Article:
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Defense lawyers turned to Hampden District Attorney Anthony Gulluni for answers. His office prosecutes crimes in Springfield and nearby communities.

Kazarosian said when it comes to exculpatory evidence, prosecutors have the advantage over defense lawyers and decide what is exculpatory.

“There is no balance in power,” she said.

In 2021, the American Civil Liberties Union of Massachusetts, Committee for Public Counsel Services, and others sued Gulluni’s office and asked the SJC to determine whether he and his prosecutors failed to disclose exculpatory evidence and investigate misconduct by Springfield police.

The SJC found Gulluni breached his duties on both counts and drew upon case law forged during the state drug lab scandal to instruct prosecutors to disclose exculpatory evidence about misconduct by officers regardless of whether they agree with the finding of wrongdoing.

“The remedy here is simple: All defendants affected by the [Springfield] department’s misconduct should have access to all materials known to have been reviewed by the DOJ in drafting its report,” Gaziano wrote.

In a statement, Carol Rose, executive director at the ACLU of Massachusetts, praised the SJC ruling.

The SJC, she said, “has sent a clear message to prosecutors and other law enforcement officials that they cannot ignore their fundamental duties to investigate and disclose potentially exculpatory evidence, such as the shocking reports of systemic and widespread police misconduct in Springfield.”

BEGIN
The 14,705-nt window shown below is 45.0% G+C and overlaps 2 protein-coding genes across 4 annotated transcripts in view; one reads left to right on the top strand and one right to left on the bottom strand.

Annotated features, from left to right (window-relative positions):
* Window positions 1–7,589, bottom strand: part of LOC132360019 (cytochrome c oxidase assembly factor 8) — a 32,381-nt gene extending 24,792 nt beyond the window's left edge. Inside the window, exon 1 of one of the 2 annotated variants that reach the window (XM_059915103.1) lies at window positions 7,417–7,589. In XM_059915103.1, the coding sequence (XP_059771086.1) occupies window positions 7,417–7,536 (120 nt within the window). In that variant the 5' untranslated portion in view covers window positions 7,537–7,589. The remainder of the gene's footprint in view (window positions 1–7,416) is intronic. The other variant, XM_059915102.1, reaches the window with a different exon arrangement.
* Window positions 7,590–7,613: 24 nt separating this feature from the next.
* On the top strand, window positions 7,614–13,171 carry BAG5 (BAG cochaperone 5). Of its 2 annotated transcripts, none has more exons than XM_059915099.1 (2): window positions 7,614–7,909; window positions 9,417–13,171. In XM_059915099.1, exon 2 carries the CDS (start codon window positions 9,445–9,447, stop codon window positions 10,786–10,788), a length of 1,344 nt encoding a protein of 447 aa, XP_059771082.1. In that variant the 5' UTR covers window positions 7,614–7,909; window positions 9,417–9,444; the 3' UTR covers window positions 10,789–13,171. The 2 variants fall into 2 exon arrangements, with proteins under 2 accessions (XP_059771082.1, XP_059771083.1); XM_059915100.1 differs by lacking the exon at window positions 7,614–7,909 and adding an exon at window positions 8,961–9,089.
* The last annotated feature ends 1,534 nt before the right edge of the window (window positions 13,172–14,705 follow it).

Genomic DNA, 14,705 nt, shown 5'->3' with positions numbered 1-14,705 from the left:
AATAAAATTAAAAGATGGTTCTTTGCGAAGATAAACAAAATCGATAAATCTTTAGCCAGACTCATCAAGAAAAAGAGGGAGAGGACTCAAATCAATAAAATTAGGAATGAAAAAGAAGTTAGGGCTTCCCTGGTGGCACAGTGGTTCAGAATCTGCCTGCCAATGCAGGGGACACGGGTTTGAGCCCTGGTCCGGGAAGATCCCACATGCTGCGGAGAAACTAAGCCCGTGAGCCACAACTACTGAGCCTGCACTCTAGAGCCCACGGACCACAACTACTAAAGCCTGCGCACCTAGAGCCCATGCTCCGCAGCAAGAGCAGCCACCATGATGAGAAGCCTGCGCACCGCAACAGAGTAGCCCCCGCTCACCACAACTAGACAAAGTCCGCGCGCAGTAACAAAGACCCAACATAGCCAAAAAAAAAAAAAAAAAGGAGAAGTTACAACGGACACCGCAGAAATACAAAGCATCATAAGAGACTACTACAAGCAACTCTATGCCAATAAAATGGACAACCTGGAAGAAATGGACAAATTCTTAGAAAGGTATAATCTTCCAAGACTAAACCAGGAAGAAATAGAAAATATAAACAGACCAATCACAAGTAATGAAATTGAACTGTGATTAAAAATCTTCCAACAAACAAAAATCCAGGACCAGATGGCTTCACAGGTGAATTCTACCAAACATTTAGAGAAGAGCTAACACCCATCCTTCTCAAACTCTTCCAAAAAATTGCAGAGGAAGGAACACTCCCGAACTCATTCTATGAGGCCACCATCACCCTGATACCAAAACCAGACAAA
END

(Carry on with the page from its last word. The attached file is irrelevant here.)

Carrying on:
In a statement, Gulluni defended his handling of exculpatory evidence by narcotics officers and his efforts to access Springfield police materials used by federal investigators.

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In its 2020 report, the DOJ said it reviewed more than 114,000 pages, including five years of use-of-force and arrest reports and six years of prisoner injury files.

Gulluni’s office sued the federal government in 2021 to get the materials, but lost in court, the SJC said. He appealed the decision to a federal appeals court, which also ruled against Gulluni, the opinion said.

“In essence, we sought to provide the needle, and the Court now wants us to provide the haystack,” Gulluni said in a statement.